“I hope this is the first of many meetings Boilermakers will have [with refiners, owners and contractors] and the beginning of lasting relationships that will benefit us all.”
— IP Newton Jones
California State Building and Construction Trades Council President Robbie Hunter, with IP Jones and Western States IVP Tom Baca, receives an award for his longstanding partnership with Boilermakers.
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Refiners, contractors, Boilermakers seek common ground, industry solutions
WHEN THE IDEA to convene a California refinery-focused tripartite was first envisioned, Western States International Vice President J. Tom Baca anticipated 40 to 50 refiners, contractors and Boilermakers would attend the inaugural event hosted by the Brotherhood.
But when more than 175 participants turned out for the first-ever California Refinery Tripartite, March 19-20, in Redondo Beach, California, the message was clear: It’s the right time to create a solid refinery alliance and move toward the future, together.
Among those in attendance were 31 refinery owner representatives, 25 contractors and ten new signatory contractors. Refineries represented included Andeavor, Chevron, PBF Energy, Phillips 66, Shell and Valero.
“I hope this is the first of many meetings Boilermakers will have [with refiners and contractors] and the beginning of lasting relationships that will benefit us all, together in this new Refinery Tripartite Alliance,” International President Newton B. Jones told tripartite attendees.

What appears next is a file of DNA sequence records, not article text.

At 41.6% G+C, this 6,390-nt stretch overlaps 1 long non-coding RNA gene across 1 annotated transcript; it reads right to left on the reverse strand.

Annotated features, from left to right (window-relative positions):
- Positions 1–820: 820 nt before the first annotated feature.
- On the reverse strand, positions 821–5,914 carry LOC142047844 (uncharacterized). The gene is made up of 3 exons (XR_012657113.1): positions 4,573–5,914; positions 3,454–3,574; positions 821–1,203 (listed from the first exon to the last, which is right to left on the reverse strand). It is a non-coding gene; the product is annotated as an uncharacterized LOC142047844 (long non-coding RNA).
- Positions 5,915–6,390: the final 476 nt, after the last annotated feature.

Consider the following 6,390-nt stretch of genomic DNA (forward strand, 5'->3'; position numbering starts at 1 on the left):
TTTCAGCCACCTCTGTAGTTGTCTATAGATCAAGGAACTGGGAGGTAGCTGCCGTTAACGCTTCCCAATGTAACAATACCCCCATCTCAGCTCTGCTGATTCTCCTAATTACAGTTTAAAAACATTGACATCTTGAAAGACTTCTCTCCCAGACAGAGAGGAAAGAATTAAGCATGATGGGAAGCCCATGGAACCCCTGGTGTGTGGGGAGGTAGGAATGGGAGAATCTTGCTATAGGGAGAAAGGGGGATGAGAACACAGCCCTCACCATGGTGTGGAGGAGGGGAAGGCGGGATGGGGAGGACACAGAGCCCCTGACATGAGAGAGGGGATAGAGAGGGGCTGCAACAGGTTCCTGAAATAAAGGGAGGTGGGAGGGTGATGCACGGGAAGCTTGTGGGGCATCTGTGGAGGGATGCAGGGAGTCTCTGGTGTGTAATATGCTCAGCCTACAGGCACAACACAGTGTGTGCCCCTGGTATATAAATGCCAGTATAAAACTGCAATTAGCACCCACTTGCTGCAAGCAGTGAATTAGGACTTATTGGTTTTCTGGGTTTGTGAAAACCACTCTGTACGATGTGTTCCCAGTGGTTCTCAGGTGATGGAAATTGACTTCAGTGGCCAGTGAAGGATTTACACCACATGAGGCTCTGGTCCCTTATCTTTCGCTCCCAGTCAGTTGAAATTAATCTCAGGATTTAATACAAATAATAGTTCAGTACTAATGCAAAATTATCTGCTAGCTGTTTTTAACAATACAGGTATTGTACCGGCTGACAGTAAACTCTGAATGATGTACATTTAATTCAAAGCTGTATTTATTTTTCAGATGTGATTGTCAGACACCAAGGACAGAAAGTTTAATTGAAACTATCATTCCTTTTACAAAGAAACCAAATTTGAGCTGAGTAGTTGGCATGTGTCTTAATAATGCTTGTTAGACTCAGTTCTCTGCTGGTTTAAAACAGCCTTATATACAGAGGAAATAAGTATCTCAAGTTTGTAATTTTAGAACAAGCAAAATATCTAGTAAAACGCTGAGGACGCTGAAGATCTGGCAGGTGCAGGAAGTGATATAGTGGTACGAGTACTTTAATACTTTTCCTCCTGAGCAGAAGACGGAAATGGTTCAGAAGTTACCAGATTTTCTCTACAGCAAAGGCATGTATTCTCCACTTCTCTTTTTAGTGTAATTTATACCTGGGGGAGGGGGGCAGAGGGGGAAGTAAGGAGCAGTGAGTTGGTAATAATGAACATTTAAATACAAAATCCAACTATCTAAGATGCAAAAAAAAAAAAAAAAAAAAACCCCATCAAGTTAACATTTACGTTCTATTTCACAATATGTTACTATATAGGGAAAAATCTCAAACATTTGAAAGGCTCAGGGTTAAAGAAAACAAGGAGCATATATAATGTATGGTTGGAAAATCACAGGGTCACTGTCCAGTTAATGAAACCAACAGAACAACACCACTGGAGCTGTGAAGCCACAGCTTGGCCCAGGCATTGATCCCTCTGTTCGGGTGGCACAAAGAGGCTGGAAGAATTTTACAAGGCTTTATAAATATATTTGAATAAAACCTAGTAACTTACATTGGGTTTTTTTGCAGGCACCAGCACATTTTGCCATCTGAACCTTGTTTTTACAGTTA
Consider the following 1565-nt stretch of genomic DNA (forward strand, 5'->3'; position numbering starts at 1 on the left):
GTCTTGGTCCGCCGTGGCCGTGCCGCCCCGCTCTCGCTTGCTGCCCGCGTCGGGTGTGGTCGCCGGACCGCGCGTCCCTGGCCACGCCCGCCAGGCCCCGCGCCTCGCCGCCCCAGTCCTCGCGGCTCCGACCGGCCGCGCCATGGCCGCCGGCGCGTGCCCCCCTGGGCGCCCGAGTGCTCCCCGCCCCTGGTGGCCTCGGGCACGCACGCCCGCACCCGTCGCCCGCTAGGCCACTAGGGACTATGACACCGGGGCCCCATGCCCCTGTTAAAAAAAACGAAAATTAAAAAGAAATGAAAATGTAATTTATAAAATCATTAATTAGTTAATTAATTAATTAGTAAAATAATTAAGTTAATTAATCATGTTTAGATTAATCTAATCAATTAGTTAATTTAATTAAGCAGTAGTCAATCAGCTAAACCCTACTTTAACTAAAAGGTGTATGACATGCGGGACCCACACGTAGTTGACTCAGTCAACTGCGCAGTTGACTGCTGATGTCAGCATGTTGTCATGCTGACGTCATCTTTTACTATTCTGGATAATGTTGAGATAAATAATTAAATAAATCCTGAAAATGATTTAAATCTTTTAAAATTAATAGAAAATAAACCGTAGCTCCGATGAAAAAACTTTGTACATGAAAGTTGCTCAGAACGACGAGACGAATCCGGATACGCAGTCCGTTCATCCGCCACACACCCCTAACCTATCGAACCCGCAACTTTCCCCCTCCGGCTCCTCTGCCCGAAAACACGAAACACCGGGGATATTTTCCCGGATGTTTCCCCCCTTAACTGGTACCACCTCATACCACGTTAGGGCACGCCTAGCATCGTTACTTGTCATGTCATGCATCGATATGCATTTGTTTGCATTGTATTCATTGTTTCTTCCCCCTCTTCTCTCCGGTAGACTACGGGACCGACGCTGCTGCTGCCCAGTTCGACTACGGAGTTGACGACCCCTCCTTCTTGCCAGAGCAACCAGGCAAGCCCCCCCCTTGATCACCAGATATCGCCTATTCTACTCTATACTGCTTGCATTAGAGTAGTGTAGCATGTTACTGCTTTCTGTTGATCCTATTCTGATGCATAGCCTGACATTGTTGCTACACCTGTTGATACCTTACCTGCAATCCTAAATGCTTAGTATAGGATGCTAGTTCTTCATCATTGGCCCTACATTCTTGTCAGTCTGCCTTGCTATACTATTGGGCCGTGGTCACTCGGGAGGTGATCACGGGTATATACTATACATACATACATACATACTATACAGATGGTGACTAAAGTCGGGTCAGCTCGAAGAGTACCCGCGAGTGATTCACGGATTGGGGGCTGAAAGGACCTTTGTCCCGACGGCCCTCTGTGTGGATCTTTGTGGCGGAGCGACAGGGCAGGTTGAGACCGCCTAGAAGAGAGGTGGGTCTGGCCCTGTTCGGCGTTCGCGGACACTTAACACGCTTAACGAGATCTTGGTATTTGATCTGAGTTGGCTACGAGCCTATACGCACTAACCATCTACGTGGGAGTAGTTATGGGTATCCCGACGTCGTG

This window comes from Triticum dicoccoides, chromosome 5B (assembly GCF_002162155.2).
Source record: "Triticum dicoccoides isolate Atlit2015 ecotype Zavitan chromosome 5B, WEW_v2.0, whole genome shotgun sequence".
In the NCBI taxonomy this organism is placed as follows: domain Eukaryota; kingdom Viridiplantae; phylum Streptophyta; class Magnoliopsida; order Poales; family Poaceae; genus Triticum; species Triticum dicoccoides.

Conference participants heard presentations on industry developments in health and safety, training, and project planning and turnaround scheduling.
Top of mind throughout the two-day event was the California passage of SB 54, the law that requires 60 percent of refinery contractors’ workers to be journeymen who have graduated from a state- or federally-approved apprenticeship program. The idea behind the law is to engage more skilled, well-trained craftsman as a means of increasing quality and safety. That means more refiners and contractors are working — or will want to work — with union Boilermakers, who meet the state’s new requirements.
Peter Philips, Ph.D., professor and economics chairman at the University of Utah, who has studied the construction industry for more than 40 years, shared insight into construction “Boilermaker Manpower.” He described the “volatile and turbulent” nature of manpower demand and its effect on Boilermaker work. He married Boilermaker man-hour data with governmental industry data to analyze future opportunities and challenges.
Robbie Hunter, President of the State Building and Construction Trades Council of California, stressed the importance of the Refinery Tripartite Alliance. Hunter has long worked in partnership with IVP Baca on innovative union growth strategies in California.
“We really need the partnership. We want to upgrade the workforce to give you (the refinery owners and contractors) the success you need,” Hunter said.
“Through the partnership that we’ve developed, we are absolutely determined that it will be a partnership of success. We are absolutely determined that this be a better place for blue collar workers and blue collar industries.”
– Robbie Hunter, President, SBCTC
“We have the training centers, we have the ability and we have the leadership to be able to make everyone in this room successful. Through the partnership that we’ve developed, we are absolutely determined that it will be a partnership of success. We are absolutely determined that this be a better place for blue collar workers and blue collar industries.”
Plans are in motion for the Boilermakers to host another California Refinery Tripartite conference and make it an annual event.